Ankle instability is a chronic condition that usually results from repeated ankle sprains. It is characterized by a recurrent slipping of the outer side of the ankle. It is generally noticed during movement of the ankle joint but can also occur during standing.
Repetitive injury of the ankle ligaments on one side of the ankle is the most common cause of ankle instability. Inadequate healing of the sprained ligament or incomplete rehabilitation of the affected ligament can result in instability of the ankle. Recurrent injury of the ligaments further weakens them and aggravates the instability which predisposes to the development of additional ankle problems.
Pain, swelling and tenderness and persistent discomfort of the ankle are symptoms of ankle instability. The ankle is unstable and may turn repeatedly while walking on uneven surfaces or during a sporting activity.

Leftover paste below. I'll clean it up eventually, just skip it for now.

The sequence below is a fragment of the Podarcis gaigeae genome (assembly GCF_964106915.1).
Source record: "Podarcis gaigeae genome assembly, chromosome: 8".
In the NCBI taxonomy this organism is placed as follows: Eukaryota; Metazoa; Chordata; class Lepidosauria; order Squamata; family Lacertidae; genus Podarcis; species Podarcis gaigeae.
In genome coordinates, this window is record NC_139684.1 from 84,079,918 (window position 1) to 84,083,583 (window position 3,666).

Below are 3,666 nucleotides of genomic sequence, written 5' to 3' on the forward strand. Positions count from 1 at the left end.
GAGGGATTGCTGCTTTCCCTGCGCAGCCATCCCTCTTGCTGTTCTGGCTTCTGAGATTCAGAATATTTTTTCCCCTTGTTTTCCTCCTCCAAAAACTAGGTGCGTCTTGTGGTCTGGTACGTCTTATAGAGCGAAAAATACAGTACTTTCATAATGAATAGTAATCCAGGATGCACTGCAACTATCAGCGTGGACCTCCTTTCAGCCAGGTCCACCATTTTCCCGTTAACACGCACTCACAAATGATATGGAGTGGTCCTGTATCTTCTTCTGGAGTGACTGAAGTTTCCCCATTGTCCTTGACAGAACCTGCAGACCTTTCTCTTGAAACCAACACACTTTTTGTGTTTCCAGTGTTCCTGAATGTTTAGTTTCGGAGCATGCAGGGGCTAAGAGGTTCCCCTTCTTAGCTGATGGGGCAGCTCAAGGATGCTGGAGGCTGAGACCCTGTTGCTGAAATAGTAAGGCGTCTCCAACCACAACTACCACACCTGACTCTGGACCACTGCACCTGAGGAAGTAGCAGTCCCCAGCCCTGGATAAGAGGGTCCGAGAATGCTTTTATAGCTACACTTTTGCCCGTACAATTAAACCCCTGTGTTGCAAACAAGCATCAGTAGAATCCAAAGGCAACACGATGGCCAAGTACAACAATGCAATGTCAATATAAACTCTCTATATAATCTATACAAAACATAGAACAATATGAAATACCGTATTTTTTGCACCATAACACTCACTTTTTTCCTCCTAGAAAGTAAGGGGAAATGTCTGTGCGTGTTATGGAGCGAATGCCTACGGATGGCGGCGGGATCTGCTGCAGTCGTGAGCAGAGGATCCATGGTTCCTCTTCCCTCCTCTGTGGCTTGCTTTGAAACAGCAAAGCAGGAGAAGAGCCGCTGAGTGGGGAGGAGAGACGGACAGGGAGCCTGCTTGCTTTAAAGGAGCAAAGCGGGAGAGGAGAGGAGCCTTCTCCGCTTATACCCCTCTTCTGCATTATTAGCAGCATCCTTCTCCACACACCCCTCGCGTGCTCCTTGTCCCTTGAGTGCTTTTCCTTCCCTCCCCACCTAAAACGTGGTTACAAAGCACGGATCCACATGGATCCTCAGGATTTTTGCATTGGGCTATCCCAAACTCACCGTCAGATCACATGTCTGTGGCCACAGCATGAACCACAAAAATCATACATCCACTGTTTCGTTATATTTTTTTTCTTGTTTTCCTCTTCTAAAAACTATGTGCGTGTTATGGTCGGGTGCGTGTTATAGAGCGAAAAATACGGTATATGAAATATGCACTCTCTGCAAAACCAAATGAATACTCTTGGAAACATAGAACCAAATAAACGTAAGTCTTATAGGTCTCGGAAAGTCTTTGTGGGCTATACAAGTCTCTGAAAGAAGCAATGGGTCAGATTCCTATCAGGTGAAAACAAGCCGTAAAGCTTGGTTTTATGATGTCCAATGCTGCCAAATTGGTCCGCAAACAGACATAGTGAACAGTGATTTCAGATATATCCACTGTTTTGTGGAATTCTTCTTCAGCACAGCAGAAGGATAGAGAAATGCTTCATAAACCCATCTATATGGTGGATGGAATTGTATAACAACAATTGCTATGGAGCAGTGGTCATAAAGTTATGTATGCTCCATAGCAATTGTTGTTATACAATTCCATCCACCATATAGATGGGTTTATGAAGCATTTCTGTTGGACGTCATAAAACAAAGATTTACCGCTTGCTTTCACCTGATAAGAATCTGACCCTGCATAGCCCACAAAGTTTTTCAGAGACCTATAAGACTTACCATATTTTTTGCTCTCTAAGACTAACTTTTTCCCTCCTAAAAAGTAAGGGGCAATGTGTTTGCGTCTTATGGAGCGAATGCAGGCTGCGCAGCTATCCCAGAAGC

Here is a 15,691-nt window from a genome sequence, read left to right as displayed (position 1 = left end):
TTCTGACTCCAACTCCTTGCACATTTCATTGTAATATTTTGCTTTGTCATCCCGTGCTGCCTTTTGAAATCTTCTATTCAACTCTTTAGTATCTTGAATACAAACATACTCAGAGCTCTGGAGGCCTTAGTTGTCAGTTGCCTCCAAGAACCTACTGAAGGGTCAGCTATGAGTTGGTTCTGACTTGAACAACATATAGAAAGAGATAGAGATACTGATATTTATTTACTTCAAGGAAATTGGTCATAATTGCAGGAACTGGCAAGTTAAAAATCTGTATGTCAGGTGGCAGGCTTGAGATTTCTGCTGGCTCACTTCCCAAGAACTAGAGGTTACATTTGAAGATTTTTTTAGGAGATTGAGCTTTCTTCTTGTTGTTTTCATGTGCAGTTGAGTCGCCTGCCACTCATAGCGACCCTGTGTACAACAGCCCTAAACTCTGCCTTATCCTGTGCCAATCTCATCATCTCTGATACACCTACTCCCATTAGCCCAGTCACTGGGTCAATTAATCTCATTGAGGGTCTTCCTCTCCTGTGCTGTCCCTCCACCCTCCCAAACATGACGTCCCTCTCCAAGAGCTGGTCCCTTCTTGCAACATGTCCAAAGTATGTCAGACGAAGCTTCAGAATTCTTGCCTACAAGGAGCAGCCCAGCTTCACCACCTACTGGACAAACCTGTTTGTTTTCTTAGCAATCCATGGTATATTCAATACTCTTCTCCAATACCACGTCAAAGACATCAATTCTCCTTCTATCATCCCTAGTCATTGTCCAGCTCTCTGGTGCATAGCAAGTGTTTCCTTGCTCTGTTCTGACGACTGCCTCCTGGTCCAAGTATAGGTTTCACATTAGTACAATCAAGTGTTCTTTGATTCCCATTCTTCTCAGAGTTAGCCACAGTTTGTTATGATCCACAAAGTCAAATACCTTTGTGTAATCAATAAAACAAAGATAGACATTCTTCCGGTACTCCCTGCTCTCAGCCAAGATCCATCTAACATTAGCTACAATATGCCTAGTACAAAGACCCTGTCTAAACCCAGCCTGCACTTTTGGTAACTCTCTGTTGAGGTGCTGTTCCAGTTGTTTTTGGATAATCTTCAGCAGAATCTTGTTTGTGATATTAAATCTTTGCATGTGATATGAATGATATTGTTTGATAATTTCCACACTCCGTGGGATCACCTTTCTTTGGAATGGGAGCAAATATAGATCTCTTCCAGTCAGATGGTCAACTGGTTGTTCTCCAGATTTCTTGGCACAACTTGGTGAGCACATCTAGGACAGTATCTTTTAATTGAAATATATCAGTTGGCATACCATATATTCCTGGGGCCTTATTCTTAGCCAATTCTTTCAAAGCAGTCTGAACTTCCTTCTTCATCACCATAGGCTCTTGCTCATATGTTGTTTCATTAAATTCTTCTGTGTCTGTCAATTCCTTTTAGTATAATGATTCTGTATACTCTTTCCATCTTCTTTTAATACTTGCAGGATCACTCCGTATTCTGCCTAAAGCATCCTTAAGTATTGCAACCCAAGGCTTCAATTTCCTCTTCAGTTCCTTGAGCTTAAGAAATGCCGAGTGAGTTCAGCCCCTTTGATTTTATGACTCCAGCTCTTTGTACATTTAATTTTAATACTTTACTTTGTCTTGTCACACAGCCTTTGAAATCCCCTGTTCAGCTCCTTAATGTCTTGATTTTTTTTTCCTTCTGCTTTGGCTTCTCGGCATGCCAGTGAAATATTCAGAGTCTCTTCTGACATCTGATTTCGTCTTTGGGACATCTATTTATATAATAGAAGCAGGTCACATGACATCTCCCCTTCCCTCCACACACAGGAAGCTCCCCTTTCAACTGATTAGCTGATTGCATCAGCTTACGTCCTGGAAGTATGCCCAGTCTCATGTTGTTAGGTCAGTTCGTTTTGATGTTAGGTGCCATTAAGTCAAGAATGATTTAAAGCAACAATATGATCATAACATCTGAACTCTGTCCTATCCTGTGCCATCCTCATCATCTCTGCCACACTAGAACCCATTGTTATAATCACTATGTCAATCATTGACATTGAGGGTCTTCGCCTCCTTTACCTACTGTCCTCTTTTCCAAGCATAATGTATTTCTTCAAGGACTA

A complete medical history, including a history of any previous ankle injuries, and a physical examination is essential for an accurate diagnosis of the condition. An X-ray, or MRI may be ordered to confirm the diagnosis.
The management of ankle instability depends on the findings of physical examination and the activity level of the patient.
Conservative treatment includes physical therapy for improving the strength, balance and range of motion of the joint, bracing to support the affected ankle and prevent further sprain, and non-steroidal anti- inflammatory (NASAIDs) to reduce the pain and inflammation.
Surgery is recommended in patients with a high degree of instability and in those who have failed to respond to non-surgical treatments. Commonly used surgical procedures involve repair or reconstruction of the damaged ligament.